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Clare, Solicitor
Category: Property Law
Satisfied Customers: 34895
Experience:  I have been a solicitor in High Street Practise since 1985 with a wide general experience.
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I am buying a property with a price of land in the side

Customer Question

I am buying a property with a price of land in the side owned by the council, the seller has parked his car on the piece of land for more than 12 years, but has no evidence. No one has made a claim on this land or upkept it in this time. Can the current owner claim adverse possession on the land and then transfer this claim to me the purchaser of
the property ?
Submitted: 1 year ago.
Category: Property Law
Expert:  propertylawyer replied 1 year ago.

Hi Barry

Thanks for your question.

There are two elements to a claim for adverse possession, regardless of whether the claim is in respect of registered or unregistered land.

To claim title by adverse possession, the seller needs to prove the following:

Uninterrupted factual possession of the land for the requisite period (10 years if registered or 12 if unregistered).

Intention on the part of the seller to possess the land during that period of possession.

There must be a sufficient degree of exclusive physical control over the land. What is sufficient will depend on the circumstances and, in particular, the nature of the land and the manner in which land of that nature is commonly used. Broadly, the person in possession must have been dealing with the land as an occupying owner might have been expected to deal with it, and no one else must have done so.

The question is whether parking is sufficient to establish exclusive physical control.

Then there must be an intention to possess in the seller's own name, on its own behalf and to the exclusion of all others (including the council with the paper title).

An intention to possess to the exclusion of all others is not the same as an intention to own or acquire ownership. The only question is whether the seller has been in possession of the land in the ordinary sense of the word for the requisite period of time without the consent of the owner. If the seller can establish this then potentially can claim adverse possession of the land.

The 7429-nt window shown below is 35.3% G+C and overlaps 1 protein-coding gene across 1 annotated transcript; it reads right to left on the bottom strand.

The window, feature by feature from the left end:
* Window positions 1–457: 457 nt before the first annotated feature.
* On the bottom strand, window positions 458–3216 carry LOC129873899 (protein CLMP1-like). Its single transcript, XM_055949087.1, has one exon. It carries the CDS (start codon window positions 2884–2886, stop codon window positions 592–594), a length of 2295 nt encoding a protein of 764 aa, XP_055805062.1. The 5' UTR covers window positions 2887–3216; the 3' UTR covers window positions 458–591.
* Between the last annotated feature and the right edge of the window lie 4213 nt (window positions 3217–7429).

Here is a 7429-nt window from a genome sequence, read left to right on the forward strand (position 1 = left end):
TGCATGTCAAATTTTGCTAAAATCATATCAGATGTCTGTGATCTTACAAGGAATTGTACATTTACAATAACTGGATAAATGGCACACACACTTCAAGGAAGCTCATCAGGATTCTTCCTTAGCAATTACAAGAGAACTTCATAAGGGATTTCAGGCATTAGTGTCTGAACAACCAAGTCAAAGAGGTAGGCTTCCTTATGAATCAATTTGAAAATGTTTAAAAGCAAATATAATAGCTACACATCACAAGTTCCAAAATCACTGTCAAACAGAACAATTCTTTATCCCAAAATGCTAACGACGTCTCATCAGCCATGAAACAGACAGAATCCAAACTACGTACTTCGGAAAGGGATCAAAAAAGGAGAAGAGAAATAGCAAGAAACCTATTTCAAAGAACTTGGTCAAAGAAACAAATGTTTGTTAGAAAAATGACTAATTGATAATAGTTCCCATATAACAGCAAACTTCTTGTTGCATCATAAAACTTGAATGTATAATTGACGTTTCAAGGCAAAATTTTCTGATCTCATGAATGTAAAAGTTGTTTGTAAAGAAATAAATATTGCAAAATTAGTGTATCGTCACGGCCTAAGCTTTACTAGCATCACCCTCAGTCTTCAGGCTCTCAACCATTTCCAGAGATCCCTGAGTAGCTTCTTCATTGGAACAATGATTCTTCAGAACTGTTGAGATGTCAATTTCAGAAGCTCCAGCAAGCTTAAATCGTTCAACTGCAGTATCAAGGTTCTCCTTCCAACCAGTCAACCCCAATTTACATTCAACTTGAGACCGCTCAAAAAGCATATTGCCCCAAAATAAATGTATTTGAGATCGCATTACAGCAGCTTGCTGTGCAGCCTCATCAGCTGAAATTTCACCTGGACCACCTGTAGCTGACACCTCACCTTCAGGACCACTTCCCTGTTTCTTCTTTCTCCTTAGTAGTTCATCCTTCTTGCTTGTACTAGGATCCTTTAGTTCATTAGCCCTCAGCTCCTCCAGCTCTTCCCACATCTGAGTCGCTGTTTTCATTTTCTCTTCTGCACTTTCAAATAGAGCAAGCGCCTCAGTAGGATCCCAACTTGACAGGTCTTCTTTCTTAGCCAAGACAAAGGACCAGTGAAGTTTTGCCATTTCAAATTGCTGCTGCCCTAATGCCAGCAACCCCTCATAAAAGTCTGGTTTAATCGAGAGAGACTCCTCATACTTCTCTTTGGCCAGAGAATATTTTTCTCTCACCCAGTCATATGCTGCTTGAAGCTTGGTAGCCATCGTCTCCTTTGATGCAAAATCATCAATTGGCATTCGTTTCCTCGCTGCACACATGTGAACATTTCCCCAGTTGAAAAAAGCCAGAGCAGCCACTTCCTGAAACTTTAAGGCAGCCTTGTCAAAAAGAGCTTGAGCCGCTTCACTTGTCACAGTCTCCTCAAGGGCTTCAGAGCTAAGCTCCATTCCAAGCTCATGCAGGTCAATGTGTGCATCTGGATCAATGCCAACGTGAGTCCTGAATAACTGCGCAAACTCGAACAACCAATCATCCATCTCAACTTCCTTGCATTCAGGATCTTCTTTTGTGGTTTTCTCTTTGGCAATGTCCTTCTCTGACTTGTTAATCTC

There is a potential claim. Each case turns on its own facts. On the face of it there is a potential claim but this can only be established by thorough examination of the facts. If the seller can establish adverse possession and successfully acquires the land then the seller can transfer title to you.

If hope this helps.

Please accept / rate my reply.

Do come back to me if you have any queries.

Kind regards


Customer: replied 1 year ago.
Thank you for your response, once adverse possession claim is submitted by the seller, can I the purchaser on completion of purchase of adjoining land inherit this adverse possession claim
Expert:  propertylawyer replied 1 year ago.


Yes, if the seller is successful in claiming possession of the land then the seller can transfer it to you.

Customer: replied 1 year ago.
Prior to the successful claim, can he transfer the application ?
Customer: replied 1 year ago.
As he is not prepared to see the claim through and just wants to offload
Expert:  propertylawyer replied 1 year ago.

no. the seller would have to claim it as it is his possession which potentially could lead to a claim.

Expert:  Clare replied 1 year ago.

My name is ***** ***** I have been a High street solicitor for more than 30 years

Simply parking on Council owned land can never amount to Adverse possession

In any event once an applictaion is made to the Land Registry to try and Register the issue then the Council will be notified and will reclaim their land

If you buy the property then do so on the basis that the land will never be yours unless the council sells it to you - but it will always be a useful place to park your car

Please ask if you need further details